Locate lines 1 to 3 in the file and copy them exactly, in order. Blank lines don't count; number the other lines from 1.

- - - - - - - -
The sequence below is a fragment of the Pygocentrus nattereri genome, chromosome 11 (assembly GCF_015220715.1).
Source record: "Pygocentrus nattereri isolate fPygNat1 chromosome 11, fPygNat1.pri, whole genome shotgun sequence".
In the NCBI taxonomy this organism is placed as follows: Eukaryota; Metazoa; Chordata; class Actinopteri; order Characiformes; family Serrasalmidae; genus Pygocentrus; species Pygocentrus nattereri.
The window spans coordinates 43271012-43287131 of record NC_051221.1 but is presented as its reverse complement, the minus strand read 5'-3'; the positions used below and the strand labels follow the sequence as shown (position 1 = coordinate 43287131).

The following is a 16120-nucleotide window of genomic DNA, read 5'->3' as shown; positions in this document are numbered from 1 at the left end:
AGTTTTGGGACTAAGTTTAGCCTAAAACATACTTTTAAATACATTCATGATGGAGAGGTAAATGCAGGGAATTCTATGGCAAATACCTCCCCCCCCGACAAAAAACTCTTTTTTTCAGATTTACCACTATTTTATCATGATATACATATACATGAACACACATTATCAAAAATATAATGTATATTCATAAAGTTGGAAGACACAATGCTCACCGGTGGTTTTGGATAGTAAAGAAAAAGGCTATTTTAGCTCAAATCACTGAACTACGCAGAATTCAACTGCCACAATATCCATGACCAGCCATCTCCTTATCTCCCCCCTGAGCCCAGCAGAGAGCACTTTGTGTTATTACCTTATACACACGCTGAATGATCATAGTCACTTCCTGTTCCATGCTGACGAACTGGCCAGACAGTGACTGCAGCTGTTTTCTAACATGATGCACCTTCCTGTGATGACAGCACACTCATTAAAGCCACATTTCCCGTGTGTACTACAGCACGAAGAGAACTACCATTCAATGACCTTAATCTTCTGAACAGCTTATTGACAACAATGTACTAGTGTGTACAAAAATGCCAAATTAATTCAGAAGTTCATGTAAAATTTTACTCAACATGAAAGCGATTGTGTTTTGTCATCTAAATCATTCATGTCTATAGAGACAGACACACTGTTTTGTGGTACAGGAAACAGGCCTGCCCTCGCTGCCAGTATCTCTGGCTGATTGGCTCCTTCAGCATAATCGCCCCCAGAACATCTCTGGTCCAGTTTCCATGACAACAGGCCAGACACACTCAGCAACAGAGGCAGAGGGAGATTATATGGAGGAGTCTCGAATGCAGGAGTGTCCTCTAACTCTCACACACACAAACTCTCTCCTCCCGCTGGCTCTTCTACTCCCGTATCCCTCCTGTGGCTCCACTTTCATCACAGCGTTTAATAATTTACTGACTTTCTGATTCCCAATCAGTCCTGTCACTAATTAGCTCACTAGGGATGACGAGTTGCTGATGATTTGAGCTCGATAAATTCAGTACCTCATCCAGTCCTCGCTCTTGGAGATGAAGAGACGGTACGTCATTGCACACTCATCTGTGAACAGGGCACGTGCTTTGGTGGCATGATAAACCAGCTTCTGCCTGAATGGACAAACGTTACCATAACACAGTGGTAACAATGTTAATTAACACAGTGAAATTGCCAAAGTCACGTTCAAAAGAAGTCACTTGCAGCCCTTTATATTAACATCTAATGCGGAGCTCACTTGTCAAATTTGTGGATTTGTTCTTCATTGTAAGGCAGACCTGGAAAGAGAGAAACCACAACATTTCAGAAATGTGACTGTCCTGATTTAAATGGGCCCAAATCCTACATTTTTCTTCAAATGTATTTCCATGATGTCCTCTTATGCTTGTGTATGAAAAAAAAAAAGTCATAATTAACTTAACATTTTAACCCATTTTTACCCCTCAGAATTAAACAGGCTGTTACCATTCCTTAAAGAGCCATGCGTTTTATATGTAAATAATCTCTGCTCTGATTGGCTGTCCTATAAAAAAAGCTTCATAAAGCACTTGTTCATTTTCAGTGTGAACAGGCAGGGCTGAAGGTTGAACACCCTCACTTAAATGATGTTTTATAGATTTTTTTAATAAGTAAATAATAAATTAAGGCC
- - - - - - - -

The sequence below is a fragment of the Pygocentrus nattereri genome, chromosome 11 (assembly GCF_015220715.1).
Source record: "Pygocentrus nattereri isolate fPygNat1 chromosome 11, fPygNat1.pri, whole genome shotgun sequence".
In the NCBI taxonomy this organism is placed as follows: Eukaryota; Metazoa; Chordata; class Actinopteri; order Characiformes; family Serrasalmidae; genus Pygocentrus; species Pygocentrus nattereri.